I also think that to some extent, I was being over-optimistic about some causes, other than existential risk, like institutional change, and broad policy change. I probably thought we would have accomplished more in other cause areas by now. And we haven’t really. And potentially, that’s because we invested so much in existential risk.

Robert Wiblin: So you mean you used to be more optimistic about institutional reform.

Stefan Schubert: Yeah.

Robert Wiblin: Do you think that’s maybe because the problem was harder than we thought? Or just that we haven’t focused on it?

Stefan Schubert: Yeah, that’s the question that I’m asking myself. But probably it’s to a significant extent that it’s harder than one thinks.

I also think that I committed this typical mind fallacy, where I was like, “Oh, to me EA is so obvious. Everyone should apply this.” And that’s just not the case.

Robert Wiblin: You’re not the first to be a bit too optimistic about how easy it is to change things.

Stefan Schubert: And then, another thing is that I thought that there would be more orgs by now. I think this is something that many people thought. They saw that initially lots of organizations were formed in EA, and they just thought that that development would continue. And it hasn’t really. Some organizations you might think have grown fairly dominant. Like Open Philanthropy Project, and 80,000 Hours, and others.

And I think, actually, that one reason for why more organizations haven’t been started. It’s very hard now to start a project that could compete with these really successful players.

Robert Wiblin: We’re the Google of career advice now.

Stefan Schubert: Again, you can compare with the market economy. There is this drive towards monopoly in economies. You saw that in the US in the nineteenth century. You had Rockefeller in oil, and you had other monopolies.

And then, what the government did was actually that they went in and regulated it. Perhaps we should do the same. We should break up 80,000 Hours.

Robert Wiblin: Bring in the anti-trust to break up the Centre for Effective Altruism.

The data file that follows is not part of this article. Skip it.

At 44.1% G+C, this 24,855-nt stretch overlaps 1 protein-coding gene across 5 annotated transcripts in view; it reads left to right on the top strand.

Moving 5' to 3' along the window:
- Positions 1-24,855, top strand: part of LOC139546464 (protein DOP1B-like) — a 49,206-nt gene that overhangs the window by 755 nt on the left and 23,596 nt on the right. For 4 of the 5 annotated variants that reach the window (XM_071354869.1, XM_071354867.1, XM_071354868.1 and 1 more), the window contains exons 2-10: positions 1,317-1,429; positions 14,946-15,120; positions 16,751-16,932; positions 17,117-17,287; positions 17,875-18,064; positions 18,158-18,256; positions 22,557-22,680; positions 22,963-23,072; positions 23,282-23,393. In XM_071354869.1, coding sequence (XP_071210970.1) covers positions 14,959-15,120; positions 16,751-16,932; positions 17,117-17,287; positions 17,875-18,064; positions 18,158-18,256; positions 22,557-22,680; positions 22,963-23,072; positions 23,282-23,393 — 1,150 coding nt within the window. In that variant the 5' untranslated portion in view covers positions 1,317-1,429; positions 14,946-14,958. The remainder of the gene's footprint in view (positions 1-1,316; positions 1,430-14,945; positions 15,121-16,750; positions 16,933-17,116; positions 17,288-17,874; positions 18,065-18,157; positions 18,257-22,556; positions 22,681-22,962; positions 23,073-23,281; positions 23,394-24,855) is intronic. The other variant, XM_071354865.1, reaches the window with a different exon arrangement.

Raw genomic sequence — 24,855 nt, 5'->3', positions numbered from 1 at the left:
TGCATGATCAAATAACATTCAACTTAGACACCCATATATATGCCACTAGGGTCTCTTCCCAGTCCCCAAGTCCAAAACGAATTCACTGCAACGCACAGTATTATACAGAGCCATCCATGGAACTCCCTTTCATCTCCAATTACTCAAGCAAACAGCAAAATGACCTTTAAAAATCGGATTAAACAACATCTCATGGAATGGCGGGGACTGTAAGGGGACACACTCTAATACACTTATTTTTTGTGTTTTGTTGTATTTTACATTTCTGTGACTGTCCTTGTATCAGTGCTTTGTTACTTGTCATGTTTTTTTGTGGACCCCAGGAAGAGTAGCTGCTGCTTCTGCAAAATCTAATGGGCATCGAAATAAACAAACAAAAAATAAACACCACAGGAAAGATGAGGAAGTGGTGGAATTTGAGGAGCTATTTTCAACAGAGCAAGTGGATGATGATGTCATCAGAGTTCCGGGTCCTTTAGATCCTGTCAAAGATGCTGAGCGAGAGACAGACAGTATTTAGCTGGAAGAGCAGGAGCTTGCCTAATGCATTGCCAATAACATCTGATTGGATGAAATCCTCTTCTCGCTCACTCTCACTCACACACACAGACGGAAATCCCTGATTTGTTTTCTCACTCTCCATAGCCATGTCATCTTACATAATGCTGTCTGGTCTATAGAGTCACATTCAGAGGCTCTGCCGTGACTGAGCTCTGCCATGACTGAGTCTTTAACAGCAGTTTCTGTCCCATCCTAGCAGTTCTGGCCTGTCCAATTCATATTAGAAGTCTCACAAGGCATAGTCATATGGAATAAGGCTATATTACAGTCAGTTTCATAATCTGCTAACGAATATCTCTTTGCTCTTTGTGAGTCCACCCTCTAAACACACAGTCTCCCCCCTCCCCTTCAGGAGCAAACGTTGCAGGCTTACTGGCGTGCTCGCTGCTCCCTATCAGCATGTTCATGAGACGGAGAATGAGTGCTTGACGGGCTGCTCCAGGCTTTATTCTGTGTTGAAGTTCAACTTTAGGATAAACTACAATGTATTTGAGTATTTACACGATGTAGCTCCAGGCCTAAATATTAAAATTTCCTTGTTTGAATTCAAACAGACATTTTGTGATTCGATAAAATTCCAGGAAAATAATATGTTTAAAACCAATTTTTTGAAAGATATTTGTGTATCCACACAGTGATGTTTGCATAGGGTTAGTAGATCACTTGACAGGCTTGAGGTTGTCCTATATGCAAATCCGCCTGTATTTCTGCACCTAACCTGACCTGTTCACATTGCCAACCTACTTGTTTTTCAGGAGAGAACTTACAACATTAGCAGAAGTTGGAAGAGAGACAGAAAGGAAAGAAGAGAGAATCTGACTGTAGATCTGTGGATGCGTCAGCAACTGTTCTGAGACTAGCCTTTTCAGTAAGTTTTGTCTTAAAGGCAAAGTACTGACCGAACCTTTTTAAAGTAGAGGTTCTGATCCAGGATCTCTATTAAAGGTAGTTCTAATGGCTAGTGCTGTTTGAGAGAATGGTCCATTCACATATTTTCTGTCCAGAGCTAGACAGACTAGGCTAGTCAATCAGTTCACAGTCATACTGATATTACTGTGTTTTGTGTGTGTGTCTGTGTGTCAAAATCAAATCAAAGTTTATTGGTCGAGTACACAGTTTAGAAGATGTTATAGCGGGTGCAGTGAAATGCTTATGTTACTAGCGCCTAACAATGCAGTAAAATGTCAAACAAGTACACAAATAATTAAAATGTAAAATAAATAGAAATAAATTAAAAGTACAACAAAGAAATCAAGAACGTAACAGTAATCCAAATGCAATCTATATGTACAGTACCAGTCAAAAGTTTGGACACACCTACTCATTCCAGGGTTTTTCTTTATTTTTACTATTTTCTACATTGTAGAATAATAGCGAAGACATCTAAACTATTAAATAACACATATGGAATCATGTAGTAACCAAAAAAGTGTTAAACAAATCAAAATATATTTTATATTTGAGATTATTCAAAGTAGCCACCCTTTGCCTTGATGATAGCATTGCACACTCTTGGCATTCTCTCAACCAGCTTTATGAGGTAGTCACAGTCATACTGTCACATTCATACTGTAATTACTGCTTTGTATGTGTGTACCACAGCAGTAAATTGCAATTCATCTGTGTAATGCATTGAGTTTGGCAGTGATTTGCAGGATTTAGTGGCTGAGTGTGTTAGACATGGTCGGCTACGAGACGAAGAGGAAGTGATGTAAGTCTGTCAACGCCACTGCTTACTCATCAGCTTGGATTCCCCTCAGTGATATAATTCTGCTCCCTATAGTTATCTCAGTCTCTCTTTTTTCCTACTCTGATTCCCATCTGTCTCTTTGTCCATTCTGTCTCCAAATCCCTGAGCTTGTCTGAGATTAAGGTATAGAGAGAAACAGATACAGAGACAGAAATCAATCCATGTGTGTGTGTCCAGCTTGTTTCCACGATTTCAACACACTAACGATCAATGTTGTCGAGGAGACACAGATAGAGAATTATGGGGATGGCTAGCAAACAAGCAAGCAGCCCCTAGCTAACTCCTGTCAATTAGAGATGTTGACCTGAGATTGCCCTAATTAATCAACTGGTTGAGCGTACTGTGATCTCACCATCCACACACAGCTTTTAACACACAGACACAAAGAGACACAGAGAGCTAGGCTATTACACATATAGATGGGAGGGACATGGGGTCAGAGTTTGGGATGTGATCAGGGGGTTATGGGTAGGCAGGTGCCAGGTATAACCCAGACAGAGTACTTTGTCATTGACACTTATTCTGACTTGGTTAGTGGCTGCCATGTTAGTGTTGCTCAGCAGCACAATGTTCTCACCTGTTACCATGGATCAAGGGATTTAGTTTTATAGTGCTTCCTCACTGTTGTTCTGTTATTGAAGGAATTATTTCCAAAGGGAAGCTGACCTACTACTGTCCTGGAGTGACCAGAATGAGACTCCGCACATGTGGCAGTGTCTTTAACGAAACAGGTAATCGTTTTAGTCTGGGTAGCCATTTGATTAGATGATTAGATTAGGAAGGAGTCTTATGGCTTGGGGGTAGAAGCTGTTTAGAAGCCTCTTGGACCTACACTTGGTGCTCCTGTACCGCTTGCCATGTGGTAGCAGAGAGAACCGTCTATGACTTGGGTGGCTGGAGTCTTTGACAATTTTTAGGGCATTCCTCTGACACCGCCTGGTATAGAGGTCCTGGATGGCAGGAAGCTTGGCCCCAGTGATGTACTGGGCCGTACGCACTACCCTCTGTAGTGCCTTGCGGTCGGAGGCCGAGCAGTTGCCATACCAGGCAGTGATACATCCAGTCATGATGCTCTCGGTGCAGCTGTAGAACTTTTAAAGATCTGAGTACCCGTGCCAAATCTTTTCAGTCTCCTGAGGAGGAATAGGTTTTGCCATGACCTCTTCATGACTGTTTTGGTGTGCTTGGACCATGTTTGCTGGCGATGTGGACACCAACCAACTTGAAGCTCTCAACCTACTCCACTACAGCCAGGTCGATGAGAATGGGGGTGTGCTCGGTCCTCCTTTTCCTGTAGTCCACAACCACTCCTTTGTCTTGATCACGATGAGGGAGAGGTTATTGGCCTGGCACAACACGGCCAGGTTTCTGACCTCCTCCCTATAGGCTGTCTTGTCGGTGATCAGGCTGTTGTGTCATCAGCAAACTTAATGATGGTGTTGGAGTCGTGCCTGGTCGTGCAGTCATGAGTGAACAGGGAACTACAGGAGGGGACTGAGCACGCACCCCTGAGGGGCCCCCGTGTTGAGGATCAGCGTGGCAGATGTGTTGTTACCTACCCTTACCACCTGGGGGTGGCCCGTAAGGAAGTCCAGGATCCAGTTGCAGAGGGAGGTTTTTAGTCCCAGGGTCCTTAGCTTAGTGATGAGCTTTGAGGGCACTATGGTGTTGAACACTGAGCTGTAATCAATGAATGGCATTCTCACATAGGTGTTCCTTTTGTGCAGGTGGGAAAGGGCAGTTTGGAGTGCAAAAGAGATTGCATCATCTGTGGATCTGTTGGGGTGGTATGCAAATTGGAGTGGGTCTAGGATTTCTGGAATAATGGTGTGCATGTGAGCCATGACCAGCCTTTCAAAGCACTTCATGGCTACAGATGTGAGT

Stefan Schubert: Exactly. And then you should have another 80,000 Hours with something like, a counterpart Rob. Having this bizzaro-podcast.

Robert Wiblin: It’s an interesting idea. I’m not sure whether that there’s too many organizations setting up, or too few. There’s definitely benefits from having more organizations, because more people can try different things, and different perspectives get a greater audience. On the other hand, you also get benefits from having proper scale. When 80,000 Hours was just one or two people, you have to spend so much time just keeping things running, that it’s very hard to grow.

For a dominant organization, we only have seven people. So it’s still a very small organization in a way.

Stefan Schubert: People must be surprised when you say that, isn’t that the case?

Robert Wiblin: I hope the audience is impressed, but I don’t know. I’ll leave other people to judge how well we’re doing.

But definitely with seven people, everything becomes more efficient. Because one person can write an article, and then you got someone else who really knows how to get the word out there, and market it properly and make sure that people see it. So you get all of these benefits from specialization within the organization that you couldn’t get if we split into two.

And also, potentially, if you have a lot of new organizations starting, some good ideas get tried that otherwise wouldn’t have gotten a hearing. On the other hand, people can do silly things. You could start an organization that represents effective altruism badly, or just has a bad strategy and wastes resources. So it’s a little bit unclear where the ideal balance is between lots of new organizations starting and that kind of churn. Versus just having professionalization and insuring that the best managed organizations can grow to a decent scale.